The fight pits nuclear-armed rivals India and Pakistan against one another in a battle for influence that will almost certainly gain traction as the clock ticks down toward America’s military withdrawal, which President Barack Obama has announced will begin next year.
The clash has already sparked bloody militant attacks, and American officials fear the region could become further destabilized. With Pakistani intelligence maintaining ties to Afghanistan’s Taliban militants, India has threatened to draw Iran, Russia and other nations into the competition if an anti-Indian government comes to power in Kabul.
By allowing foreign militaries a free reign in our tribal belt to kill hundreds of innocent Pakistanis, Pakistan is committing the same mistake as Putin’s, who initially did well a decade ago by crushing the rebellion in Chechnya but now is creating more rebels because of highhandedness. Also, Pakistan has no business eliminating the Afghan Taliban, who survived the 2001 war thanks to US mismanagement. The problem should be solved inside Afghanistan, not Waziristan.
ISLAMABAD, Pakistan—It was brave on the part of Pakistan army chief to publicly apologize for mistakenly bombing and killing tens of innocent Pakistanis in a Khyber Agency village. In a similar incident in 2006 during the reign of his predecessor, where a US missile killed up to 80 children in a school, the action was not only defended but the Pakistani military was forced to own it, giving the first signal to everyone that innocent Pakistanis can be killed with impunity as part of the war on terror. Since then, more than a thousand innocent Pakistanis have lost their lives as collateral damage in these ‘successful’ drone attacks. This would remain one of the darkest spots in our history where our rulers shirked their responsibility for the protection of every Pakistani citizen on our soil.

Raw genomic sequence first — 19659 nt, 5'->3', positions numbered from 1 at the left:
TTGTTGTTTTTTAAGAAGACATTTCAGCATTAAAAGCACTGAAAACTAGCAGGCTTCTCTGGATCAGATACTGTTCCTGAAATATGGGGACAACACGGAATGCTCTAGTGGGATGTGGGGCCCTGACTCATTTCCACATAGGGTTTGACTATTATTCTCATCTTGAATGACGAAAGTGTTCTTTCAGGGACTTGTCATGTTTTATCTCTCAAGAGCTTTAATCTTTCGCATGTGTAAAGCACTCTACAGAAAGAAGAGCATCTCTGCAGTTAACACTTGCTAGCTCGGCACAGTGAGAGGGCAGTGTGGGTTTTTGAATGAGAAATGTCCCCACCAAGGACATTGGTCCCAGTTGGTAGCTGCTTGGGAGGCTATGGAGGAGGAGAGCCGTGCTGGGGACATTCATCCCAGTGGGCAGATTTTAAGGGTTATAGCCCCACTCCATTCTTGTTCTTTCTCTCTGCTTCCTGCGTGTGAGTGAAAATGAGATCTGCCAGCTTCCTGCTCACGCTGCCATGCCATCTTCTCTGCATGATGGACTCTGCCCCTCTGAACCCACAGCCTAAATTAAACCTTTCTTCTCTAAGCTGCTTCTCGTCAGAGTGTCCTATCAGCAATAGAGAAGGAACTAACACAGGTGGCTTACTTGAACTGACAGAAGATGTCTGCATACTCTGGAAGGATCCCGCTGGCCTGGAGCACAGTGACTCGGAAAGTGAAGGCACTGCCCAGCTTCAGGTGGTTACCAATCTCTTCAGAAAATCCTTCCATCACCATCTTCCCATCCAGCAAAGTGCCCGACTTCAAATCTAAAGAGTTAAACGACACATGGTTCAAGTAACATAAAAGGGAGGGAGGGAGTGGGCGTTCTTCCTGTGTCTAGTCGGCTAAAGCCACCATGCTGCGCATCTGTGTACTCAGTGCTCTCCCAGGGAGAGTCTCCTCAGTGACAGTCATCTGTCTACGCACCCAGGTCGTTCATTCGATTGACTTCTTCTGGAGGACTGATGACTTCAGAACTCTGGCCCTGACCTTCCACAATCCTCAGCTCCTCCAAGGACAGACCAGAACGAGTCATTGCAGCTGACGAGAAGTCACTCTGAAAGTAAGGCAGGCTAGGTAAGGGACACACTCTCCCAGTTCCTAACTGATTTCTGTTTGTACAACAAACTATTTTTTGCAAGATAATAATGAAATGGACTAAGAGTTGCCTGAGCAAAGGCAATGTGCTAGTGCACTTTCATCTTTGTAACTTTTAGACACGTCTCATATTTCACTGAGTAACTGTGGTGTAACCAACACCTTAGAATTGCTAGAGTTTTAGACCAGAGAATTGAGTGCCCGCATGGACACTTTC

‘India’s evidence against Saeed not admissible under our law’
Times of India
NEW DELHI: Pakistan has contended that the Indian evidence against LeT founder Hafiz Saeed of his involvement in Mumbai terror attack is not admissible under their laws for prosecution.
In a dossier given to India in which it asked for handing over of Ajmal Amir Kasab, Islamabad has also asked New Delhi to give all additional evidence related to 26/11 to it by the middle of next month, sources said.
Washington: Arguing that some tactical successes will not defeat the Taliban in Afghanistan, a top US thing tank has sought opening of talks with the militant group but said India should not be included in any such parleys as it would antagonise Pakistan, in particular its Army.
“The negotiating framework should be determined during a secret contact phase mediated by the Pakistani Army prior to the strictly diplomatic phase conducted under UN auspices,” the Carnegie Endowment for International Peace said in a report yesterday.
- Disappeared on March 25th alongwith Colonel Imam.
- Never-heard-before outfit called ‘Asian Tigers’ demand US$ 10m and Mullah Baradar in exchange for release.
- Afghan Taliban distance themselves from kidnapping; Spokesman Zabihullah Mujahid says they are working for release of Colonel Imam and Khalid Khwaja